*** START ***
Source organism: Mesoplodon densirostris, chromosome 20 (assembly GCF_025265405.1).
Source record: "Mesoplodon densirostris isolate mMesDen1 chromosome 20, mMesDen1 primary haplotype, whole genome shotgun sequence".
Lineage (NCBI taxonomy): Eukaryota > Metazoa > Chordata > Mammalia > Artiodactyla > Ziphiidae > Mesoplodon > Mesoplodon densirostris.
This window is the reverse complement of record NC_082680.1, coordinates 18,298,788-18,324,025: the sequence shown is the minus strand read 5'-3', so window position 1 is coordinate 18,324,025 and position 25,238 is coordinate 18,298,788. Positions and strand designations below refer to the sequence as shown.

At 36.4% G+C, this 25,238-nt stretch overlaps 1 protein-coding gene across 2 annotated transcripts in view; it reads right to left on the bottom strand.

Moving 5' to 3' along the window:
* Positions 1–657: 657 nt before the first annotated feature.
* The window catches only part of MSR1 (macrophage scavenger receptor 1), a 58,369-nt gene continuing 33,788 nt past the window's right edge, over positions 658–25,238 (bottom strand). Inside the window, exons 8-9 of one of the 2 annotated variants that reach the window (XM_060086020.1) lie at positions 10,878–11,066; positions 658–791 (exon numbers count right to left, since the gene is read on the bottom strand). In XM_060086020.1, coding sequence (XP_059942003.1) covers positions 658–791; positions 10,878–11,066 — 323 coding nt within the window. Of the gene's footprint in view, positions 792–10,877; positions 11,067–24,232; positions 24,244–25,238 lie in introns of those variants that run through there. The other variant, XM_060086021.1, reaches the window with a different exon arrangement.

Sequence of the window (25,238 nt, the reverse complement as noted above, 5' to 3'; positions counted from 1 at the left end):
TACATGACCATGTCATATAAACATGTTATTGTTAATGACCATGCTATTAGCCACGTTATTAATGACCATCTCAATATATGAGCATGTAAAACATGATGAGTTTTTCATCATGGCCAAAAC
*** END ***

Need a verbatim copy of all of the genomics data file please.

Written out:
Source organism: Mesoplodon densirostris, chromosome 20 (assembly GCF_025265405.1).
Source record: "Mesoplodon densirostris isolate mMesDen1 chromosome 20, mMesDen1 primary haplotype, whole genome shotgun sequence".
Lineage (NCBI taxonomy): Eukaryota > Metazoa > Chordata > Mammalia > Artiodactyla > Ziphiidae > Mesoplodon > Mesoplodon densirostris.
This window is the reverse complement of record NC_082680.1, coordinates 18,298,788-18,324,025: the sequence shown is the minus strand read 5'-3', so window position 1 is coordinate 18,324,025 and position 25,238 is coordinate 18,298,788. Positions and strand designations below refer to the sequence as shown.

At 36.4% G+C, this 25,238-nt stretch overlaps 1 protein-coding gene across 2 annotated transcripts in view; it reads right to left on the bottom strand.

Moving 5' to 3' along the window:
* Positions 1–657: 657 nt before the first annotated feature.
* The window catches only part of MSR1 (macrophage scavenger receptor 1), a 58,369-nt gene continuing 33,788 nt past the window's right edge, over positions 658–25,238 (bottom strand). Inside the window, exons 8-9 of one of the 2 annotated variants that reach the window (XM_060086020.1) lie at positions 10,878–11,066; positions 658–791 (exon numbers count right to left, since the gene is read on the bottom strand). In XM_060086020.1, coding sequence (XP_059942003.1) covers positions 658–791; positions 10,878–11,066 — 323 coding nt within the window. Of the gene's footprint in view, positions 792–10,877; positions 11,067–24,232; positions 24,244–25,238 lie in introns of those variants that run through there. The other variant, XM_060086021.1, reaches the window with a different exon arrangement.

Sequence of the window (25,238 nt, the reverse complement as noted above, 5' to 3'; positions counted from 1 at the left end):
TACATGACCATGTCATATAAACATGTTATTGTTAATGACCATGCTATTAGCCACGTTATTAATGACCATCTCAATATATGAGCATGTAAAACATGATGAGTTTTTCATCATGGCCAAAAC